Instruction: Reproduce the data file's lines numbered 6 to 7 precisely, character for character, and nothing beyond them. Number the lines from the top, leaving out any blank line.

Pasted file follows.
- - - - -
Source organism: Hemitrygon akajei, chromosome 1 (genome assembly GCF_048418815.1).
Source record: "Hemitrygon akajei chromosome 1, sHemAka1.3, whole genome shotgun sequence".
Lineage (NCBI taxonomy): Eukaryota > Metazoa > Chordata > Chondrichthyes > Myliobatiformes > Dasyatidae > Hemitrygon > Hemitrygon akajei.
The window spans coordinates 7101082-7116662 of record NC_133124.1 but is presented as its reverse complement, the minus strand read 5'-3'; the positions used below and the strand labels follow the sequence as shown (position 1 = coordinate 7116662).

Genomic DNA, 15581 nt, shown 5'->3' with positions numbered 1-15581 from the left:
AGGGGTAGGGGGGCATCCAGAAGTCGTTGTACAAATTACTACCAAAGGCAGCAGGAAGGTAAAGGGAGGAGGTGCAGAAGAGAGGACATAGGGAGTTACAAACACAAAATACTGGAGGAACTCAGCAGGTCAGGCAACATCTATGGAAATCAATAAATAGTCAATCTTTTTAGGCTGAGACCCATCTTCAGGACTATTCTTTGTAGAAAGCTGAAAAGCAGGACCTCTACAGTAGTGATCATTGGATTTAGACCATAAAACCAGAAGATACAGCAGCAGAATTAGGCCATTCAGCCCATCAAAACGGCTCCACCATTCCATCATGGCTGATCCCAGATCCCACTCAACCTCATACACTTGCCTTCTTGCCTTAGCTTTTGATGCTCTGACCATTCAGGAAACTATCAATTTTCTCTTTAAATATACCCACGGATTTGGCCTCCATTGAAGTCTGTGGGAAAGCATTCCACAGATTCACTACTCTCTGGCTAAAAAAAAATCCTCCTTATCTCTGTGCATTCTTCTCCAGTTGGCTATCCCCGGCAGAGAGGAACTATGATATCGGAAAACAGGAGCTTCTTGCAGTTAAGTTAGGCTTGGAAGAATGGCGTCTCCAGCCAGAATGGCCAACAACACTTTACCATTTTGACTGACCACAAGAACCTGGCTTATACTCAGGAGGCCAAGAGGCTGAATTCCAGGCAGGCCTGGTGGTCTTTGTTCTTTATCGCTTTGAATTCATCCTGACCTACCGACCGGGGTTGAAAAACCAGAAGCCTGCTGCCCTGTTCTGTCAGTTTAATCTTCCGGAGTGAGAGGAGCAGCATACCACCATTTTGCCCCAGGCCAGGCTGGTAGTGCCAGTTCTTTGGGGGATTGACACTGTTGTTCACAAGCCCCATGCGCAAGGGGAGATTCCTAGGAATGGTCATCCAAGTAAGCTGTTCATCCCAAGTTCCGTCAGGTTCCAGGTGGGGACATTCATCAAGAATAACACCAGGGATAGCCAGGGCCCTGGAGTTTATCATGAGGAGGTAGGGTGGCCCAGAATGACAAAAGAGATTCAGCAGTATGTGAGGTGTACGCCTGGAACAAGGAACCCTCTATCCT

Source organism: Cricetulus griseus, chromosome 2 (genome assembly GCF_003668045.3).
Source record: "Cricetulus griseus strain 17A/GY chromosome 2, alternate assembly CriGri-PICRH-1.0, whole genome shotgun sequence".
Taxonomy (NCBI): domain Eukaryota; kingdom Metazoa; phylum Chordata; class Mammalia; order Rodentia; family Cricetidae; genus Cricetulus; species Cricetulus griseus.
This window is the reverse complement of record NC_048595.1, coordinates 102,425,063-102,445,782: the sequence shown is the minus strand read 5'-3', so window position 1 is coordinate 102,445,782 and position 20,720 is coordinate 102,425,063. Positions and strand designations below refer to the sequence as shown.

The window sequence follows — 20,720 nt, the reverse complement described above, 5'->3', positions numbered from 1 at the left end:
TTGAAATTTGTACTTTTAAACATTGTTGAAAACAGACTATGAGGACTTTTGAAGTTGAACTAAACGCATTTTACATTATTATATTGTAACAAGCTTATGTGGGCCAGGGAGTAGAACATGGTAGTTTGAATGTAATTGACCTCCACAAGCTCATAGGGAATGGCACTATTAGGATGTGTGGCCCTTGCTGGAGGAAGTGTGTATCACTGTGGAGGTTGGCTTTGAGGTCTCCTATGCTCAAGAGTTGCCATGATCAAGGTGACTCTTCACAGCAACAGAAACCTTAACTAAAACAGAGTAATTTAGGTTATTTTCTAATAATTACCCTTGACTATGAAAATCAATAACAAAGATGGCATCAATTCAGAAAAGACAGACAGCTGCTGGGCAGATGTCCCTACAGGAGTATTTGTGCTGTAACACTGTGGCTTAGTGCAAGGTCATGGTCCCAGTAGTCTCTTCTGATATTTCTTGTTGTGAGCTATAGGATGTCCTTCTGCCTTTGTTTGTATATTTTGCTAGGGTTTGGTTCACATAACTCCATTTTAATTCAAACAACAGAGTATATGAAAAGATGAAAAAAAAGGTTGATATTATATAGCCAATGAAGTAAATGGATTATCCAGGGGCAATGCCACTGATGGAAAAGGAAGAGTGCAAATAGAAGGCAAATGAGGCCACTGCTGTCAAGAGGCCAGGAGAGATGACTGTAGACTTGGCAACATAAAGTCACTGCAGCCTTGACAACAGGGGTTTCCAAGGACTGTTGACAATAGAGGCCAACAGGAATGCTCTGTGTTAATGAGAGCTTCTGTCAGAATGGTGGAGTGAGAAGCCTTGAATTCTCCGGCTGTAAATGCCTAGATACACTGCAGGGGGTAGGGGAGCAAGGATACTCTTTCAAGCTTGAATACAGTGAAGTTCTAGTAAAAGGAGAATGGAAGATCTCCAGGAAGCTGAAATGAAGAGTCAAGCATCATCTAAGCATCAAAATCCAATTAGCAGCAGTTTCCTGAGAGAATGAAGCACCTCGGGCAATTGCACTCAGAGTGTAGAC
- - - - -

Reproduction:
AGGGGTAGGGGGGCATCCAGAAGTCGTTGTACAAATTACTACCAAAGGCAGCAGGAAGGTAAAGGGAGGAGGTGCAGAAGAGAGGACATAGGGAGTTACAAACACAAAATACTGGAGGAACTCAGCAGGTCAGGCAACATCTATGGAAATCAATAAATAGTCAATCTTTTTAGGCTGAGACCCATCTTCAGGACTATTCTTTGTAGAAAGCTGAAAAGCAGGACCTCTACAGTAGTGATCATTGGATTTAGACCATAAAACCAGAAGATACAGCAGCAGAATTAGGCCATTCAGCCCATCAAAACGGCTCCACCATTCCATCATGGCTGATCCCAGATCCCACTCAACCTCATACACTTGCCTTCTTGCCTTAGCTTTTGATGCTCTGACCATTCAGGAAACTATCAATTTTCTCTTTAAATATACCCACGGATTTGGCCTCCATTGAAGTCTGTGGGAAAGCATTCCACAGATTCACTACTCTCTGGCTAAAAAAAAATCCTCCTTATCTCTGTGCATTCTTCTCCAGTTGGCTATCCCCGGCAGAGAGGAACTATGATATCGGAAAACAGGAGCTTCTTGCAGTTAAGTTAGGCTTGGAAGAATGGCGTCTCCAGCCAGAATGGCCAACAACACTTTACCATTTTGACTGACCACAAGAACCTGGCTTATACTCAGGAGGCCAAGAGGCTGAATTCCAGGCAGGCCTGGTGGTCTTTGTTCTTTATCGCTTTGAATTCATCCTGACCTACCGACCGGGGTTGAAAAACCAGAAGCCTGCTGCCCTGTTCTGTCAGTTTAATCTTCCGGAGTGAGAGGAGCAGCATACCACCATTTTGCCCCAGGCCAGGCTGGTAGTGCCAGTTCTTTGGGGGATTGACACTGTTGTTCACAAGCCCCATGCGCAAGGGGAGATTCCTAGGAATGGTCATCCAAGTAAGCTGTTCATCCCAAGTTCCGTCAGGTTCCAGGTGGGGACATTCATCAAGAATAACACCAGGGATAGCCAGGGCCCTGGAGTTTATCATGAGGAGGTAGGGTGGCCCAGAATGACAAAAGAGATTCAGCAGTATGTGAGGTGTACGCCTGGAACAAGGAACCCTCTATCCT

Source organism: Cricetulus griseus, chromosome 2 (genome assembly GCF_003668045.3).